INTRODUCTION: In-service exam scores are used by residency programs as a marker for progress and success on board exams. Conference curriculum helps residents prepare for these exams. At our institution, due to resident feedback a change in curriculum was initiated. Our objective was to determine whether assigned Evidence-Based Medicine (EBM) articles and Rosh Review questions were non-inferior to Tintinalli textbook readings. We further hypothesized that the non-textbook assigned curriculum would lead to higher resident satisfaction, greater utilization, and a preference over the old curriculum. 

METHODS: We collected scores from both the allopathic In-training Examination (ITE) and osteopathic Emergency Medicine Residency In-service Exam (RISE) scores taken by our program’s residents from both the 2015-2016 and 2016-2017 residency years. We compared scores pre-curriculum change (pre-CC) to scores post-curriculum change (post-CC). A five-question survey was sent to the residents regarding their satisfaction, preference, and utilization of the two curricula.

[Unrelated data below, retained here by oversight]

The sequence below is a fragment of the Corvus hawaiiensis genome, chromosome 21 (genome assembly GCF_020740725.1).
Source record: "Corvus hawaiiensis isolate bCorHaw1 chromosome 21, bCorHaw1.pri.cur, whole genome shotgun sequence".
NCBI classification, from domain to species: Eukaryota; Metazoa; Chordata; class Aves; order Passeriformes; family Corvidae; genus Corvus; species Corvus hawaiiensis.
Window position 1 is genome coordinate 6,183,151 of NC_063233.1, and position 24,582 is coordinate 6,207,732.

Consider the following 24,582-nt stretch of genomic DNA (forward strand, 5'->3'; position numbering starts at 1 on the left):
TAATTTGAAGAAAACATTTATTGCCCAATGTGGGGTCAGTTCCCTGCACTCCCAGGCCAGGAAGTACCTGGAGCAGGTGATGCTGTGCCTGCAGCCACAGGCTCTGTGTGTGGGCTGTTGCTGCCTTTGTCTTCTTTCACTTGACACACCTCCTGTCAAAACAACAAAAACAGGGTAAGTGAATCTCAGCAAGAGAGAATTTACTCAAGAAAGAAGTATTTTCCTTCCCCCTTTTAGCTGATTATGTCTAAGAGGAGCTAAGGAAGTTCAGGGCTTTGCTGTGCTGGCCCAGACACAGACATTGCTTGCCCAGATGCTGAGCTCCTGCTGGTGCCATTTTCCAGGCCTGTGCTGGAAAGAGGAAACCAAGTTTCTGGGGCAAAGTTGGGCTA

RESULT: Resident scores post-CC were shown to be non-inferior to their scores pre-CC for both exams. There was also no significant difference when we compared scores from each class post-CC to their respective class year pre-CC for both exams. Our survey showed significantly more satisfaction, utilization, and preference for this new curriculum among residents.

CONCLUSIONS: We found question-based learning and Evidence-Based Medicine articles non-inferior to textbook readings. This study provides evidence to support a move away from textbook readings without sacrificing scores on examinations. [West J Emerg Med. 2020;21(2)434-440.]

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